By Virginia Comolli, Research Analyst
Petroleum reserves and the discovery of large offshore gas fields have put Mozambique in the news in recent years. But the country is still battling the legacy of prolonged conflict during its 1964-74 war of independence and 1977-1992 civil war. More than half the population lives below the poverty line and the country relies heavily on foreign aid.
Mozambique’s President Armando Guebuza (pictured) also expressed concern yesterday, in the latest IISS Oppenheimer Lecture, that piracy off the coast of Somalia could threaten offshore energy exploration – and his country’s future economic development with it.
By Hanna Ucko Neill, Global Conflicts Analyst
On the eve of today’s London conference on Somalia, the country’s prime minister, Dr Abdiweli Mohamed Ali, laid out at IISS his vision for a secure, stable and prosperous Somalia. Without a functioning national government since 1991, the country has become a haven for pirates and al-Shabaab Islamist insurgents. However, the Western-backed transitional government in Mogadishu hopes to take advantage of several recent changes on the ground to consolidate a working federal state.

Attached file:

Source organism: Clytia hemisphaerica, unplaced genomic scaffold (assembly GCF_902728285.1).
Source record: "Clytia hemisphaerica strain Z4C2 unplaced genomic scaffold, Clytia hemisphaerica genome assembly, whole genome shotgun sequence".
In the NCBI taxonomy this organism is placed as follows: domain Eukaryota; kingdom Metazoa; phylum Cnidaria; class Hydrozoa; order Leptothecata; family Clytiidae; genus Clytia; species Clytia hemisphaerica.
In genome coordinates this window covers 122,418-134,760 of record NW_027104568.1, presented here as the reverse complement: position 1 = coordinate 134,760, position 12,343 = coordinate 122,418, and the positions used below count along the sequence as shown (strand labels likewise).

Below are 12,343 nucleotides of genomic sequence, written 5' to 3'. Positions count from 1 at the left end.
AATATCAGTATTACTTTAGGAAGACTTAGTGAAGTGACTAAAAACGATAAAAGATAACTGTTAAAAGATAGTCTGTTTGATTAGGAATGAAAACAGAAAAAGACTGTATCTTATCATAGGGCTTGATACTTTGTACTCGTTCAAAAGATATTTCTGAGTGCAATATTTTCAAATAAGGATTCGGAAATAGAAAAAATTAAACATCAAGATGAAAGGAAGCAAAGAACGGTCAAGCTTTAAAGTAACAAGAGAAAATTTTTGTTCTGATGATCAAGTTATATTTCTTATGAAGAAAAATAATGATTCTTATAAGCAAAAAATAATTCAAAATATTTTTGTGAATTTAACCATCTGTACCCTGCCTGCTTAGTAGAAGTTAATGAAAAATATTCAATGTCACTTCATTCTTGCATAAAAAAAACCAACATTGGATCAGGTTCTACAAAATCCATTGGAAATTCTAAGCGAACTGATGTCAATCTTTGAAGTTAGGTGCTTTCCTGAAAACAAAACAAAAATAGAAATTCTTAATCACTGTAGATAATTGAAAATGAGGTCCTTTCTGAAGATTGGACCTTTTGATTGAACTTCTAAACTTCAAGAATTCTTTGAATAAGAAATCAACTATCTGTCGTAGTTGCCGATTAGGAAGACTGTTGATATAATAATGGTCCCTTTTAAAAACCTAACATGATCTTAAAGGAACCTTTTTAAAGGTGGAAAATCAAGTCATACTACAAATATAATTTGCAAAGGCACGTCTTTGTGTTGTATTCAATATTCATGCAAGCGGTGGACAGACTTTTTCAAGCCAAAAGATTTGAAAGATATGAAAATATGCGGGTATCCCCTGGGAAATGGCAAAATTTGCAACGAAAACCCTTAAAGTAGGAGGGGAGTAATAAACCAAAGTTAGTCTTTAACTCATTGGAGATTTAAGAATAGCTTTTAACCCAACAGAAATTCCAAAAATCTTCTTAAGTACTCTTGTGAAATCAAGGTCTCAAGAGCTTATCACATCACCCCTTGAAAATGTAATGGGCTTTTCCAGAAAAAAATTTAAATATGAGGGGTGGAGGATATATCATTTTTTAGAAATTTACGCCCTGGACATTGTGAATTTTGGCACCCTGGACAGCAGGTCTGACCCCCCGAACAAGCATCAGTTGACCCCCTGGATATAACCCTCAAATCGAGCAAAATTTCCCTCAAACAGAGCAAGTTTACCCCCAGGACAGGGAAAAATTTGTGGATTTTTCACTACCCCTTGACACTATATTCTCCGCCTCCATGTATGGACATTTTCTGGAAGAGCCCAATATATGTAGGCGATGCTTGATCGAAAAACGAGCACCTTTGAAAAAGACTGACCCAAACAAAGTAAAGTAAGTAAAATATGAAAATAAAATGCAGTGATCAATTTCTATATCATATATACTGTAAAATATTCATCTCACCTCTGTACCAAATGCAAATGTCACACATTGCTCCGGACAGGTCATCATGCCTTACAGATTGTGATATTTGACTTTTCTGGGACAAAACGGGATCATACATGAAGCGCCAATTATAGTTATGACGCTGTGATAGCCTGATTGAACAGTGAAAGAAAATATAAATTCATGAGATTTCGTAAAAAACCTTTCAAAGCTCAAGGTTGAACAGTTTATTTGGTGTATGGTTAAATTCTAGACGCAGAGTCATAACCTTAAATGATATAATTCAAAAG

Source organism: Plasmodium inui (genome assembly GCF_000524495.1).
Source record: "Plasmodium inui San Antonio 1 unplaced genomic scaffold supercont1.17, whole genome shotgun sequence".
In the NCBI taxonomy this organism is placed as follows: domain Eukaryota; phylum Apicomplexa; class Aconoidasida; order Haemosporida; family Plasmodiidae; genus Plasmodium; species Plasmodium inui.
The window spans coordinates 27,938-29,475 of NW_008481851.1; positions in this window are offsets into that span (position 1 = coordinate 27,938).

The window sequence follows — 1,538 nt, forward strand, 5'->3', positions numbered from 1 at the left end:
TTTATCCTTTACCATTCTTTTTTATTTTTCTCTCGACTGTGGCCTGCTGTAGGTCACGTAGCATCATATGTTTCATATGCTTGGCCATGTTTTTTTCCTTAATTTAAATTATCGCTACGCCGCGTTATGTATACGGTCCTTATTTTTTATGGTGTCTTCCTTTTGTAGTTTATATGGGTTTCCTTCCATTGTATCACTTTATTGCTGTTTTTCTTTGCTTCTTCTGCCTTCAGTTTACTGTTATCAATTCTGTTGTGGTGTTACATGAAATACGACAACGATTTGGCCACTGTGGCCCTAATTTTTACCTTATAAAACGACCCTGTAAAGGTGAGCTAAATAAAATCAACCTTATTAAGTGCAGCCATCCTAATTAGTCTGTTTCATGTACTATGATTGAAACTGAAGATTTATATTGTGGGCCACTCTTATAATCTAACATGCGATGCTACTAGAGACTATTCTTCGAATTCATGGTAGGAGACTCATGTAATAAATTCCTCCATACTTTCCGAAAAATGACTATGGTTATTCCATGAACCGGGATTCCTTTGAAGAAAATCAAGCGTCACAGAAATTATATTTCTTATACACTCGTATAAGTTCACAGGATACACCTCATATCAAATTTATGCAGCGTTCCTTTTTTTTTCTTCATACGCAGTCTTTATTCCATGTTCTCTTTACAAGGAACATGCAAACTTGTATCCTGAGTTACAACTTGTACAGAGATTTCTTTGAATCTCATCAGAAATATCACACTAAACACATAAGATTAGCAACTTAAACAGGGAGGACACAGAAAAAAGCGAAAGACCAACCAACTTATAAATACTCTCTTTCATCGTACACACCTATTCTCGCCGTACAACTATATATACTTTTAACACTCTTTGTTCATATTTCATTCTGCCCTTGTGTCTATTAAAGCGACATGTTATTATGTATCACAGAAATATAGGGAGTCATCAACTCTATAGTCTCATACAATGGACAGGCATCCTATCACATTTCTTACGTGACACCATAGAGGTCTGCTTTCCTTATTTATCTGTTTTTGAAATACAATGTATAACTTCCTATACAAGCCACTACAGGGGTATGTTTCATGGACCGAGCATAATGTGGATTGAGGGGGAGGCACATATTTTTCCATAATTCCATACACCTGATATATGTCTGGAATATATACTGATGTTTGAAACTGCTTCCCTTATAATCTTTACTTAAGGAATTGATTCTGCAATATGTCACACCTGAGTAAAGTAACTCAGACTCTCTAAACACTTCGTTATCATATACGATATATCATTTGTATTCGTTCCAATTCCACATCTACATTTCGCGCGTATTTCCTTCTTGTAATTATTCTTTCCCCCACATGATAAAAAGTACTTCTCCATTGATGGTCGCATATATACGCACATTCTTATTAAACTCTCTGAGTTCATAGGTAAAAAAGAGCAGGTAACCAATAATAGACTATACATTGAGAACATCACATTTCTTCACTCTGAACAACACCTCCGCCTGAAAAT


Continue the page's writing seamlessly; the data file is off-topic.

The prime minister admitted it was an ‘unspeakably ambitious’ goal, but took heart in the old proverb that ‘if Somali people come together, they can even mend a crack in the sky’. He hoped today’s conference would be a ‘game-changer’ for his country, and welcomed international assistance – even ‘targeted’ air-strikes against al-Shabaab, provided these did not harm innocent civilians.
However, he stressed that the only long-term solution was a Somali one, with a robust national army, police force and coastguard.
By Hanna Ucko, Global Conflicts Analyst; Coordinator, Armed Conflict Database
At least 362,000 people have died during this period, and the weak Transitional Federal Government (TFG) and its African Union peacekeeping allies remain embroiled in an all-out conflict with the Islamist group al-Shabaab. Ethiopia – again – and Kenya – for the first time – have both also recently sent troops into Somalia. Decades of such fighting has greatly damaged the country’s infrastructure as well as its stability.
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